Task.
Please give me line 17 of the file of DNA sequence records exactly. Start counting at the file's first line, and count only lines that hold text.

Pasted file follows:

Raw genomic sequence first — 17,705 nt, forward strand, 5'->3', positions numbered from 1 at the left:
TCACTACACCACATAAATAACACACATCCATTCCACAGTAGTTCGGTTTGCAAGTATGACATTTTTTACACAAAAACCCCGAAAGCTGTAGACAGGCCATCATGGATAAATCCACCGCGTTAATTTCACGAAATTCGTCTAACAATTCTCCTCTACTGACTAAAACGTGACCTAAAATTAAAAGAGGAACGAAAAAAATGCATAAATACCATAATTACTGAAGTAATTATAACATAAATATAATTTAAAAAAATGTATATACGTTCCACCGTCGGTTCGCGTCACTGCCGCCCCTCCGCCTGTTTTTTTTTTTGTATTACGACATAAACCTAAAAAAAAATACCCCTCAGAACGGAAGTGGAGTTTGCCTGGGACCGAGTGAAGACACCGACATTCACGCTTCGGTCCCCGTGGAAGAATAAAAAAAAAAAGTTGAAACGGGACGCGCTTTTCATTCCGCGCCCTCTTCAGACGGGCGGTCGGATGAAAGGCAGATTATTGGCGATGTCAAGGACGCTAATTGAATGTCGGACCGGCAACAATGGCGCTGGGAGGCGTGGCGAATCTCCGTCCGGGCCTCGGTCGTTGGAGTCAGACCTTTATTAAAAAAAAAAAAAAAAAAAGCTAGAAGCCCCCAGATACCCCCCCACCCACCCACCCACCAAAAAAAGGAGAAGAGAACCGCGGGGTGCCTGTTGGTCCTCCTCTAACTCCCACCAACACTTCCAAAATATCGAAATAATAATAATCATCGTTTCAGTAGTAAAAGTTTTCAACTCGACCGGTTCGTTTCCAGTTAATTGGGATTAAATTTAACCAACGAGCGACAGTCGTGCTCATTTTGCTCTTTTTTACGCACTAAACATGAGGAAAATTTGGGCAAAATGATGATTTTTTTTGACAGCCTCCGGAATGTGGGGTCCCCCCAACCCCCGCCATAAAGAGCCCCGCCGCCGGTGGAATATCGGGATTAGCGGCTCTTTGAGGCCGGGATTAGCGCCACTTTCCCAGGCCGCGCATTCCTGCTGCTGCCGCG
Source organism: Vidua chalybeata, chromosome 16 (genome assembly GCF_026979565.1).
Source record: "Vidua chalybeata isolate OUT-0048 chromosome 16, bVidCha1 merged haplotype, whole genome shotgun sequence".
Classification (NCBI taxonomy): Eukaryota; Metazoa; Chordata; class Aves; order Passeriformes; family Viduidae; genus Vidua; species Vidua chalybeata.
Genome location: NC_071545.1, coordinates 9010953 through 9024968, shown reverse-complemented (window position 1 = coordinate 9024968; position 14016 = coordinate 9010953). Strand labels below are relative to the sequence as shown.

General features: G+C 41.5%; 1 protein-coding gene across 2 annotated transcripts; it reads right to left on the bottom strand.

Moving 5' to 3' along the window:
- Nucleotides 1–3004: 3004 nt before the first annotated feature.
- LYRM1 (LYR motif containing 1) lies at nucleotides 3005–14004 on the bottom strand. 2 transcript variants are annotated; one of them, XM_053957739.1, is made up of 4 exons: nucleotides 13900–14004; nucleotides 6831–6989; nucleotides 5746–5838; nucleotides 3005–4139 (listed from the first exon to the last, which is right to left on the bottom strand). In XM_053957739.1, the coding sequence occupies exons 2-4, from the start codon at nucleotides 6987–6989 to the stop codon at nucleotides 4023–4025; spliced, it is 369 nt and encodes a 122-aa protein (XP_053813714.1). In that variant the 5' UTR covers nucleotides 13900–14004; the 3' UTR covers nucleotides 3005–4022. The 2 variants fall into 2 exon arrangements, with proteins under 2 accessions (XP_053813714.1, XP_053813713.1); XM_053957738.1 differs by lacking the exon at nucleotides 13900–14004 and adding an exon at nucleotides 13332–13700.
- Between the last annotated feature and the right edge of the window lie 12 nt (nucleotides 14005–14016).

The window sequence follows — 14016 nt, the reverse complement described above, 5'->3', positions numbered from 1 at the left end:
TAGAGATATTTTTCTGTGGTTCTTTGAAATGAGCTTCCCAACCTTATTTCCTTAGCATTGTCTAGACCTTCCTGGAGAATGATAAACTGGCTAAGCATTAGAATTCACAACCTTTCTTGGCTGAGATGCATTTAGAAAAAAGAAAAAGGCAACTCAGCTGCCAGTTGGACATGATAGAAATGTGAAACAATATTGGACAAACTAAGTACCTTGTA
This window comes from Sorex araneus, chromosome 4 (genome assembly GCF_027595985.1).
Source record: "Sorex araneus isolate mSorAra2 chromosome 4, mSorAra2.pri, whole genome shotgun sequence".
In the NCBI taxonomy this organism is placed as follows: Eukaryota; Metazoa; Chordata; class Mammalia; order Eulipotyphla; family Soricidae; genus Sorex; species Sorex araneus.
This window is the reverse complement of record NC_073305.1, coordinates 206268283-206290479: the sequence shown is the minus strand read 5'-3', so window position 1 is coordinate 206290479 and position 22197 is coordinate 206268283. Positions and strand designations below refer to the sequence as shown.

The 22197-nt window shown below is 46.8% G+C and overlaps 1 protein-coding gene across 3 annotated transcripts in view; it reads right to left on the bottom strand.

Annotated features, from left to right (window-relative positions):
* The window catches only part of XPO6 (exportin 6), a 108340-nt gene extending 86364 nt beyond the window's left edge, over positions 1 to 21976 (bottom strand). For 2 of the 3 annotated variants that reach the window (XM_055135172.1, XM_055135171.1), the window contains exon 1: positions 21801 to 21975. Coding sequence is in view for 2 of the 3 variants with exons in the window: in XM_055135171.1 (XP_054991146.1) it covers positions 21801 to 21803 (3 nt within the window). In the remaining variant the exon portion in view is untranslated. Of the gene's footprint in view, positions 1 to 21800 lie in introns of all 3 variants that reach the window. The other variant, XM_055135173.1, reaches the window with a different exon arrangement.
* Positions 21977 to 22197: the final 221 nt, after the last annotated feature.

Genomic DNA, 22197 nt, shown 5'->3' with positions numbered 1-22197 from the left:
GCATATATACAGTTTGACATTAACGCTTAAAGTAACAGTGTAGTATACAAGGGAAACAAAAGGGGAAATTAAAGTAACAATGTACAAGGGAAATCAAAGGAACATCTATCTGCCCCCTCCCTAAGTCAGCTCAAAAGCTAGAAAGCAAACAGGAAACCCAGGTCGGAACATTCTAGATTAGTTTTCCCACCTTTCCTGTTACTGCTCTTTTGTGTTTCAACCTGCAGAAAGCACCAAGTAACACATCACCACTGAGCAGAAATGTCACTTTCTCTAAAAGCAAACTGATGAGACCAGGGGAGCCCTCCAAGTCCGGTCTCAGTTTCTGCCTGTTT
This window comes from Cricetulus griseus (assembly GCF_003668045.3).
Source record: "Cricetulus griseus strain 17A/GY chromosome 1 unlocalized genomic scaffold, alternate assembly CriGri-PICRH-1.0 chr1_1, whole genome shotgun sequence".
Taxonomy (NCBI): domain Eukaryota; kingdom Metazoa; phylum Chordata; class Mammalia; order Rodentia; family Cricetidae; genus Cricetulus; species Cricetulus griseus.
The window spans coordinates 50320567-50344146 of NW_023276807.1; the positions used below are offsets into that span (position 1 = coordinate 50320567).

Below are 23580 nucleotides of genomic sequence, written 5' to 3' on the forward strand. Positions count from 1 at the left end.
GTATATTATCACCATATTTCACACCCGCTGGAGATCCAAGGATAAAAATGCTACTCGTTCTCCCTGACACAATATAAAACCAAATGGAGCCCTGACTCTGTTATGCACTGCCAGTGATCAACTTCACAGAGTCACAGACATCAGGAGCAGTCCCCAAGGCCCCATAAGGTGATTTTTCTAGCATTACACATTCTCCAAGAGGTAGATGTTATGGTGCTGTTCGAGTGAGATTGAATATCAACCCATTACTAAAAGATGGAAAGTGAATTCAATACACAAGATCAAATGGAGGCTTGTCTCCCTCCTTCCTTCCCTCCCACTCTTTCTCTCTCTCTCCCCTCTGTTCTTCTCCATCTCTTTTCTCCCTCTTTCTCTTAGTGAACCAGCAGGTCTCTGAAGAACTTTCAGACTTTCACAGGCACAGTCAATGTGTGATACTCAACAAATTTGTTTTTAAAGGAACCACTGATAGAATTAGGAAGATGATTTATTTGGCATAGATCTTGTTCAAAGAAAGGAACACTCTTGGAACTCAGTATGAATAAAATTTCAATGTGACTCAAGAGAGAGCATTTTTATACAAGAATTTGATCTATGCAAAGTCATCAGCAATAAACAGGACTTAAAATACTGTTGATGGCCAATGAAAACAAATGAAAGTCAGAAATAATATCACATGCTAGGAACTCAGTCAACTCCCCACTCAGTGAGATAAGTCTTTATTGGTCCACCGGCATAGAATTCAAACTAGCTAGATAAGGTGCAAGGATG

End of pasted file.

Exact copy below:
This window is the reverse complement of record NC_073305.1, coordinates 206268283-206290479: the sequence shown is the minus strand read 5'-3', so window position 1 is coordinate 206290479 and position 22197 is coordinate 206268283. Positions and strand designations below refer to the sequence as shown.